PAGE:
Doro Wat – Ethiopian Spicy Chicken Stew

As a proud voter on election day, what could be more patriotic than sharing a recipe that celebrates our historical melting pot through food? I hosted November book club, selecting Ethiopian food based on our book of choice: Cutting for Stone by Abraham Verghese, in which Ethiopia is a prime location for much of the tale. And, like much of America, Ethiopians in the U.S. are split in their vote between Romney and Obama.
Doro Wat is a traditional Ethiopian dish – a spicy chicken stew. This recipe enjoys the convenience of a crockpot for a dish that can be created easily and celebrated on both sides of the aisle.
1 (14.5-ounce) can diced tomatoes with diced green chiles, undrained
2 pounds boneless, skinless chicken thighs
1/3 cup fresh lemon juice
2 TBS butter
2 large onions, diced
1 TBS minced garlic
1 tsp fresh, ground ginger
1 ½ tsp paprika
1 tsp chili powder
1/2 tsp black pepper
1 tsp yellow curry powder
1 tsp ground turmeric
¼ cup brewed coffee
1 1/2 cups water
8 hard-boiled eggs (peeled, to add later)
Don’t be intimidated by this list of ingredients. I sat down to make the grocery list with a groan, and was pleasantly surprised to realize I only needed to purchase chicken, onions and turmeric.  The other spices are part of most pantries and are all easy to find at regular grocery stores.  Also, fresh ginger root keeps in the freezer for months – grate it while frozen and just pop the leftover root in a ziplock back in the freezer.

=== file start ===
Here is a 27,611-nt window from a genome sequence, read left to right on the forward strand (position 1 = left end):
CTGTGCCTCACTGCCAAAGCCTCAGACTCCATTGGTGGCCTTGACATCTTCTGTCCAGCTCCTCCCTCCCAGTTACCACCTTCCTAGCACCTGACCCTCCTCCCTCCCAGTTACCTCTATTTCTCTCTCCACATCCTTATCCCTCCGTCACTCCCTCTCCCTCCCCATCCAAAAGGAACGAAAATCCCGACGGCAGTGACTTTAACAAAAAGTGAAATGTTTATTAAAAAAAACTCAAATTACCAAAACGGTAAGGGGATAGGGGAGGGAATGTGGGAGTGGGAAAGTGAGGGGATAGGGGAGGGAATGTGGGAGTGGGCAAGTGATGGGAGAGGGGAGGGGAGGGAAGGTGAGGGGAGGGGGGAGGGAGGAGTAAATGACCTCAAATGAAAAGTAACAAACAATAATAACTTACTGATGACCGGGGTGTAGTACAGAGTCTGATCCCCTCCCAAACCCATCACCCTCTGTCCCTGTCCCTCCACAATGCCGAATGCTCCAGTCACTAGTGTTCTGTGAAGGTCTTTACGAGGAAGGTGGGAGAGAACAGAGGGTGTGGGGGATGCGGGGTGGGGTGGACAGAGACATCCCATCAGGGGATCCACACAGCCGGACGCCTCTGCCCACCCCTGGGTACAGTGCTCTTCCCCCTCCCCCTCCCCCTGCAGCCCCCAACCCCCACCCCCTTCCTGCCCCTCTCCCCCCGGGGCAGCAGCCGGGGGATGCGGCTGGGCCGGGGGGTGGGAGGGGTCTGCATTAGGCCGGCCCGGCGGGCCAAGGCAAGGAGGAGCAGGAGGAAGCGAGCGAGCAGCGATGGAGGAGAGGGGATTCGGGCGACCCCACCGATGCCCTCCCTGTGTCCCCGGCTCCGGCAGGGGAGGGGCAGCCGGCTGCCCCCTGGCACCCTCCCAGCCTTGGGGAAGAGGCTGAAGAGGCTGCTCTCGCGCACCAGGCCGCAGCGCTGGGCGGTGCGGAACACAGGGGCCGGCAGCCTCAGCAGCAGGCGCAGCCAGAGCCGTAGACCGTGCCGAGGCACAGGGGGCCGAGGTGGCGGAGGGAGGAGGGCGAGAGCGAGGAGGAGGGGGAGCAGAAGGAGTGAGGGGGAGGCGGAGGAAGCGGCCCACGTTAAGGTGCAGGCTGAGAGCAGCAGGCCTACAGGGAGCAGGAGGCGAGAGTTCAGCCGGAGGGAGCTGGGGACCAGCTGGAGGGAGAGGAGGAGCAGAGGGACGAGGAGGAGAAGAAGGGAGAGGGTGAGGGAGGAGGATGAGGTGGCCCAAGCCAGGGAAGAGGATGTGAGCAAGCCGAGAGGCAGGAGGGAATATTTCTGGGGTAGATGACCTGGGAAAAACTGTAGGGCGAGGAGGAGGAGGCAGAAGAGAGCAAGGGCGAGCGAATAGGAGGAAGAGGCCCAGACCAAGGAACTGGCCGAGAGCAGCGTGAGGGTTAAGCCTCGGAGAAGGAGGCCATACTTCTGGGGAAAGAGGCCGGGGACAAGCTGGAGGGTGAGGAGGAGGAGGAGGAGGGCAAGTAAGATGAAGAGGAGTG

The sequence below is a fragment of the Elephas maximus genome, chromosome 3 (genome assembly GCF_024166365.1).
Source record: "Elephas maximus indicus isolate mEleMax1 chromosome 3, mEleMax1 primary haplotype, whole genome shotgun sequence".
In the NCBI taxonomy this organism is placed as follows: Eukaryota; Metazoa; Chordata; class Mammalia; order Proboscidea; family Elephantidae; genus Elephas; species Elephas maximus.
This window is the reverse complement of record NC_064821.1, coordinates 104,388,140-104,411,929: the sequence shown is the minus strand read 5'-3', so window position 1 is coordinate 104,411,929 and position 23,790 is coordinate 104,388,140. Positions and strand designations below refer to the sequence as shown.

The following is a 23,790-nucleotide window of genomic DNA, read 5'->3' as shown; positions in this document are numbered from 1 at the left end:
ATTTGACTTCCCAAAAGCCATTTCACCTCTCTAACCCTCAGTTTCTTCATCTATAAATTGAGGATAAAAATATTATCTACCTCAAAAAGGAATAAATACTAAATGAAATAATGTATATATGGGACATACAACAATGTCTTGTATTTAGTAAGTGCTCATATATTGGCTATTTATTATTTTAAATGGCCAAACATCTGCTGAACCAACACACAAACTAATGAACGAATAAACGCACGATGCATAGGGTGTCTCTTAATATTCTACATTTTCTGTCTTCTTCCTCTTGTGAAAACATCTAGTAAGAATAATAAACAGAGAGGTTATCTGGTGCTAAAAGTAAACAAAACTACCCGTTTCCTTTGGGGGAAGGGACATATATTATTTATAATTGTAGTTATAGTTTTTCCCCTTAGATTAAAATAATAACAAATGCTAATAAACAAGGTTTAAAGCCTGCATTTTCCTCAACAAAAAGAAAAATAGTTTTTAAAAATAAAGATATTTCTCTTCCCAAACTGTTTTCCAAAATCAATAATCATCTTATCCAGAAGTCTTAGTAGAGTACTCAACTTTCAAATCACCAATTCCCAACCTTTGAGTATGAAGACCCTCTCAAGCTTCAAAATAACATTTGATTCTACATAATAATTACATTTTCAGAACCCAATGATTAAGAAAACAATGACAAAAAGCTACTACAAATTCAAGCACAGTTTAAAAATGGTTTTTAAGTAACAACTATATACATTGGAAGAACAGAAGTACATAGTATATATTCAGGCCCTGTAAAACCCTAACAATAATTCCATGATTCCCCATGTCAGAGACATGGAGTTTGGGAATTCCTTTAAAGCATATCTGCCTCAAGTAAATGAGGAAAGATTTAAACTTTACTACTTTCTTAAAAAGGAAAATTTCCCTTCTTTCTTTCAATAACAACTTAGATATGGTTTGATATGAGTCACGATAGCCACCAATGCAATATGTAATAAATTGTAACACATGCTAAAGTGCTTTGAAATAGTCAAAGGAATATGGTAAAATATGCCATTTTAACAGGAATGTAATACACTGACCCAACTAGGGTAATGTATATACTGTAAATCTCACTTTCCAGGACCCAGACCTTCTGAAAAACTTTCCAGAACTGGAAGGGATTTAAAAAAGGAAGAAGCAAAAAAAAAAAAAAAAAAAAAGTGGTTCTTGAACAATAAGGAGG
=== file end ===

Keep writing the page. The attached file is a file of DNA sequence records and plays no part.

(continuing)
1. Pull out your crock pot, plug it in and empty the tomatoes can into your cooker.
2. Place in the chicken thighs, layering as needed. Add the lemon juice, coffee, butter, diced onion, and all of the spices.
3. Pour in the water and stir the spices to eliminated clumps.
4. Cover and cook on low for 6 to 8 hours, or high for 4 to 5. I went with 4.5 hours on high. The soup is ready when the onions are soft and translucent and the chicken is cooked through and beginning to fall apart.
5. Ladle into a wide-mouth bowl and place a whole hard-boiled egg into each dish. Serve with injera (Ethiopian bread) and lots of dry, red wine.
Book club ladies and the boyfriend offered the following reviews:
  • “It’s savory, with a bit of spice.”
  • “Yummy, unique flavors that warm you up.”
  • “Robust flavor.”
  • “You can taste the onion, but in a good way.”
  • “It seems so simple to make. A great use for chicken thighs which are always cheaper than breasts.”

I’ll definitely cook this stew again, and will try my hand at making – rather than buying – injera. I also attempted this side dish of mesir wat for book club, but without much success. Which means there’s always a new cooking challenge!

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